Escape to Victory (1981)

Film and Plot Synopsis

This is no ordinary soccer match. This is war! The battlefield: a stadium in occupied Paris. The armies: German all-stars vs. ragtag Allied POWs. The objective: demonstrate another proof of Aryan superiority. Guess who wins. Better yet, guess who cleverly uses the match as a means of escape.

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‘Escape to Victory’ Movie Summary

The summary below contains spoilers.
Escape to Victory (1981)Escape to Victory begins in a German POW camp where many of the Allied prisoners play football to keep their sanity. John Colby (Michael Caine) is a captain in the British Army who was a pre-war professional footballer for West Ham United, and now that he’s a POW, he’s organized something of a football league in the prison camp.

After German soldiers kill a POW trying to escape, the Red Cross arrives to the prison camp to inspect the prisoners and make sure the Germans aren’t breaking any Geneva conventions. One of the accompanying German officers is Major Karl von Steiner (Max von Sydow), an ex-football player himself, recognizes Colby and strikes up a conversation with him.

Von Steiner suggests Colby get his best players in the camp and form a team which will play a German one in an exhibition match in Paris, France. While Colby is hesitant, he agrees to the offer, but when other German officials learn of the game, they decide to hijack the event to use as German propaganda against the Allies.

As Colby holds informal tryouts with the POWs to build a team, another POW, Robert Hatch (Sylvester Stallone)—an American who is serving with the Canadian Army—tries to get on the team, but he has no skill and thus—no luck. Eventually he cons his way on the team as its trainer using the excuse that this new team has switched up the prison’s guard schedule his been learning—thus blocking his attempt to escape. He thinks Colby owes him. Colby begrudgingly agrees to make him trainer.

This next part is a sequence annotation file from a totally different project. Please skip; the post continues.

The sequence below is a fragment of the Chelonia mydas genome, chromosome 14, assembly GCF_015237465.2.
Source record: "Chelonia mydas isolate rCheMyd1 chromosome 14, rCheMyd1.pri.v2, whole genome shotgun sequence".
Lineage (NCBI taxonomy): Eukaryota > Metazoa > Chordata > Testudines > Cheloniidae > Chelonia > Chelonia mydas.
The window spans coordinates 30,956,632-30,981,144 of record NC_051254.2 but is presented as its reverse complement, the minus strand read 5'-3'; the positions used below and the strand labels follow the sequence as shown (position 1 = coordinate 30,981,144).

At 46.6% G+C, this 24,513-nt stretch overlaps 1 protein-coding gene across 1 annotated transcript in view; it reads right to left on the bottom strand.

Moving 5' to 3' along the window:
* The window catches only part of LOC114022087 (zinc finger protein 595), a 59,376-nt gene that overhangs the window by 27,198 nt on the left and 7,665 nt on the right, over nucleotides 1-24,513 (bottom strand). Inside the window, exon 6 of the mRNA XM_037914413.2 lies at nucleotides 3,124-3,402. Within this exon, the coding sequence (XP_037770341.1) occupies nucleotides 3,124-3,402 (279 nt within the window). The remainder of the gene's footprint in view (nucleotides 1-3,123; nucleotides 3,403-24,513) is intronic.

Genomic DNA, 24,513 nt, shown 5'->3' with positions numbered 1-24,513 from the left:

Meanwhile, Colby’s superior officers sit in their cushy prison barracks and help with any prisoner’s attempt to escape… if it’s a reasonable plan. They get wind of the game and try to convince Colby to use the match as an opportunity to escape. Colby balks at the notion because he doesn’t want to get anyone killed. He’s just trying to keep the men sane until the war ends and then they all can leave.

Even though Hatch weaseled his way on the team, he’s still planing his prison escape he’s been working on. Colby’s superior officers convince Hatch to help them in exchange for his fake passport they made for him. He is to go to Paris where he will make contact with the French Resistance to see if an escape is possible and if they will help him.

Hatch’s escape plan goes off without a hitch and he does make it to Paris and finds the Resistance. At first glance, the Resistance doesn’t think an escape is possible, but when they case the stadium the game will be played in, they figure they can dig an escape tunnel from a nearby sewer to a shower in the player’s locker room. They agree to help and tell Hatch to let the Germans recapture him so he can pass their plan along to the relevant British officers at the prison camp.